Trying to make sense of the Highlands Course

By Rex HoggardAugust 14, 2011, 4:43 pm

JOHNS CREEK, Ga. – This is not a golf course problem, or a Rees Jones problem, or even a Phil Mickelson problem. This is a set-up problem.

As a rule, the PGA of America and Kerry Haigh, the organization’s point man on golf course set up, have gotten it right. There have been no Shinnecocks or Carnousties, set-up snafus to hang on the “never again” bulletin board. But this week’s blueprint at Atlanta Athletic Club doesn’t feel right.

On Wednesday, first-alternate Paul Goydos figured on the “Grey Goose 19th Hole” that he’s never played a course with a driveable par 3 (No. 15) and a three-shot par 4 (No. 18). After this week, many in the PGA Championship field are hoping they don’t see one again.

This goes beyond typical Tour pro nit-picking and cliché claims that “they all have to play the same course.” This is a question of intent, as in did Jones & Co. intend the closing hole to be played 4-iron/4-iron, the way Mickelson did earlier this week? Or the par-3 15th hole played to effectively the same yardage from two different teeing areas?

Mickelson said modern architecture is to blame, but in the case of the PGA it seems a lack of vision is the culprit.

“(No. 18) would be an awesome par 5,” Ryan Palmer said. “What is wrong with par 71? Why are entertaining par 5s so bad? If I’m a fan have guys hit a driver and have a rescue wood in. That’s exciting.”

The Highlands Course’s 18th is a par-5 51 weeks a year, with a back tee that stretches the hole to 573 yards, but has played as a par 4 for the PGA, a big, thoughtless par 4.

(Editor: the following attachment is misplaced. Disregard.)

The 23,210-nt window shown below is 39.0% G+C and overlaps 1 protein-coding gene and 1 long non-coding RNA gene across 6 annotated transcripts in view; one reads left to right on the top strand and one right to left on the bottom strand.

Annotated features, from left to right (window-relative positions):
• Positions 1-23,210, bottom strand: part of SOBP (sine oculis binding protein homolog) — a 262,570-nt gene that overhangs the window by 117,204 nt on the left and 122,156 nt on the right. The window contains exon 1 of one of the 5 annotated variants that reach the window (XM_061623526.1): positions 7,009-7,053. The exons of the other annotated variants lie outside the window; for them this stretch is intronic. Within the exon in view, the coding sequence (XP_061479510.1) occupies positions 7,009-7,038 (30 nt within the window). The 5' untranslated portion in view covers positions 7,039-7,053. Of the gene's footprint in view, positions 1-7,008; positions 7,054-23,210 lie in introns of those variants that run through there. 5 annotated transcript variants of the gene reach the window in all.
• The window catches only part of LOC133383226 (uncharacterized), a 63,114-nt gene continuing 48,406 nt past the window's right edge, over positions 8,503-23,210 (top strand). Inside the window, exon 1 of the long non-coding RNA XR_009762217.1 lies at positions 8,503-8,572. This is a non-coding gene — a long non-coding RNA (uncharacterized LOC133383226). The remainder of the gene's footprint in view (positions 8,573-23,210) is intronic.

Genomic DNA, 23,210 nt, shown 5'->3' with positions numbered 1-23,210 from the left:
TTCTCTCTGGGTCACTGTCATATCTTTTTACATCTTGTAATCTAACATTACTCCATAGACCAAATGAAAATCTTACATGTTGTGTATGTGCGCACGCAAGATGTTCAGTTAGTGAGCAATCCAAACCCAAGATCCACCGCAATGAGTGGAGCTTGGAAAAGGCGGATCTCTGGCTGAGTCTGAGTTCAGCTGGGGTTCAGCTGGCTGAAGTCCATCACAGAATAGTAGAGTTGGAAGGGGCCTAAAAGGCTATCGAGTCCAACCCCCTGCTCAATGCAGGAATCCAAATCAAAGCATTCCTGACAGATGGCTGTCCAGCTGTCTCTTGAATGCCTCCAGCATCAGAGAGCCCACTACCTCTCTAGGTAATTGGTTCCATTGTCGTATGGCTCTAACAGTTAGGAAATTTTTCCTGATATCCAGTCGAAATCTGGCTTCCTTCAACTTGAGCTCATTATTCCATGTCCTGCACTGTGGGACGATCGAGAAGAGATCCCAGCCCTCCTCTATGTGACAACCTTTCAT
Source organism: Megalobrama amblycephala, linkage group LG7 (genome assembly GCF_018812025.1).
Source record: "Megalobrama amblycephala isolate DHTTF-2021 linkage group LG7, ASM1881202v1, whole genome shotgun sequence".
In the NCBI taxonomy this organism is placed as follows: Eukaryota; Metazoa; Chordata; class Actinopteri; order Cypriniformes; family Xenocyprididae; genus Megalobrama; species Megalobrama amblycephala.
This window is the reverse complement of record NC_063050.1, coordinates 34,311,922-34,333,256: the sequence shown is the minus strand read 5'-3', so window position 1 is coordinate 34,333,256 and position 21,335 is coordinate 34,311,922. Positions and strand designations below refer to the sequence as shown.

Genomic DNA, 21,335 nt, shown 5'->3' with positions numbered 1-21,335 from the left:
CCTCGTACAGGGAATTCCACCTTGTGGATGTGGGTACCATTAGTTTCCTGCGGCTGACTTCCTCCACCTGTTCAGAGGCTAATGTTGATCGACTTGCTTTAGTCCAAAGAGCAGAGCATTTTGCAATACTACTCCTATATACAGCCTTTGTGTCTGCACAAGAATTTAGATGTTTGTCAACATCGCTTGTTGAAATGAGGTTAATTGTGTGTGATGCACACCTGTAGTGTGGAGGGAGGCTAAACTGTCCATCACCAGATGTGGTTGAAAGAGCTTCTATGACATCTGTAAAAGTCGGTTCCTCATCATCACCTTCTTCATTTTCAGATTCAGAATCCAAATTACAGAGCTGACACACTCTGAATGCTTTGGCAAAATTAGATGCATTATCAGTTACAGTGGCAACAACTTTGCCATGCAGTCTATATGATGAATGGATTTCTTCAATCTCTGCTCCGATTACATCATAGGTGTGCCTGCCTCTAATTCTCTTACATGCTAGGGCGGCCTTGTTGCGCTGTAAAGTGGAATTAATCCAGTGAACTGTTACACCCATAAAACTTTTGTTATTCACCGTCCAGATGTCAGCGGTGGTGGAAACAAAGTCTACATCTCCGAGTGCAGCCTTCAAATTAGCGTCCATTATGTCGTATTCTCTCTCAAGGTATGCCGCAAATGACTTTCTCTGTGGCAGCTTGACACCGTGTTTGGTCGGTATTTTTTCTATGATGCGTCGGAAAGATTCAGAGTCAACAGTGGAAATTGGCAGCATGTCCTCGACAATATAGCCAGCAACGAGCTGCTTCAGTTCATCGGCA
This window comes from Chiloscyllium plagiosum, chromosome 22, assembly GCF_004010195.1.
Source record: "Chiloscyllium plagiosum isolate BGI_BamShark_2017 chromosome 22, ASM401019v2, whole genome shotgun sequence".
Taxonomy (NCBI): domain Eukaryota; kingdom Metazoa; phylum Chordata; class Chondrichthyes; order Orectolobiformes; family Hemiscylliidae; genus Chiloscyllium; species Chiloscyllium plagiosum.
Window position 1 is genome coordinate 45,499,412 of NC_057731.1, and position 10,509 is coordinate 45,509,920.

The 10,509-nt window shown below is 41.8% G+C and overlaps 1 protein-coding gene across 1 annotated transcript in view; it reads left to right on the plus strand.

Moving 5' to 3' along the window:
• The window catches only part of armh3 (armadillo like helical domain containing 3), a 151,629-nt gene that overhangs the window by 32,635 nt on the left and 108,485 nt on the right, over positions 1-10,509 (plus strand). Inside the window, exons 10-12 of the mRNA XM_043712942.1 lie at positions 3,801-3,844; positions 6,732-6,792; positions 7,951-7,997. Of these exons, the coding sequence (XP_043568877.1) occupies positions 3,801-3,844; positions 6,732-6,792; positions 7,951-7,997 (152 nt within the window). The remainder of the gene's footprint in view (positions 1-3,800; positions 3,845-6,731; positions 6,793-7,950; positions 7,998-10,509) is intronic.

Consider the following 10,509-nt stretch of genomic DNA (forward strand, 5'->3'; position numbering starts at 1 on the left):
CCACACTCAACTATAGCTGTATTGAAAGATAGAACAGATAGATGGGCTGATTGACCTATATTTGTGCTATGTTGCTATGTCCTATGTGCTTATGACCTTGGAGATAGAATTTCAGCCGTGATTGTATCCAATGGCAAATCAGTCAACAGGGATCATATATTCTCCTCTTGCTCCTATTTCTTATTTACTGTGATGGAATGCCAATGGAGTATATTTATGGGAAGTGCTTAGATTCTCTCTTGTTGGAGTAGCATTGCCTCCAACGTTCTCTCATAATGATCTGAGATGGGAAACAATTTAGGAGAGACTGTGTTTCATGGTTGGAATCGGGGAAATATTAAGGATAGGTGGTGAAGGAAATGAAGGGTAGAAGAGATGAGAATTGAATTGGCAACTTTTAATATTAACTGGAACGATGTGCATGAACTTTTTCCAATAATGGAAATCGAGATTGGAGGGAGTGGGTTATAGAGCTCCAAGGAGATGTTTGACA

Sure, David Toms’ final-hole heroics in 2001 at AAC were entertaining, but there is a better than even-money chance Sunday’s winner will play the hole the exact same way. It’s the way a large portion of the field has been forced to play the hole this week. If everyone does it, is it still special?

Most players hit fairway wood or hybrid off the tee because the landing area for most drivers is little more than 18 yards wide - miss right and there are bunkers and a likely lay-up - miss left and the water awaits.

“There’s nowhere to hit it off the tee and the bunkers are virtually unplayable,” said Steve Stricker, who actually made par the Toms way on Saturday at the 18th hole. “It’s a better par 5 than a par 4.”

The 2008 U.S. Open was arguably the best major of the decade in no small part to the fact that U.S. Golf Association set-up man Mike Davis fought to keep Torrey Pines’ closing hole a risk-reward par 5. Instead of a false sense of par the USGA went for pyrotechnics, and it worked.

It would have worked at Atlanta Athletic Club, but instead we have a scoring average more than a half stroke over par (4.57), more double bogeys (37) than birdies (25) and virtually no chance for closing dramatics, just disaster.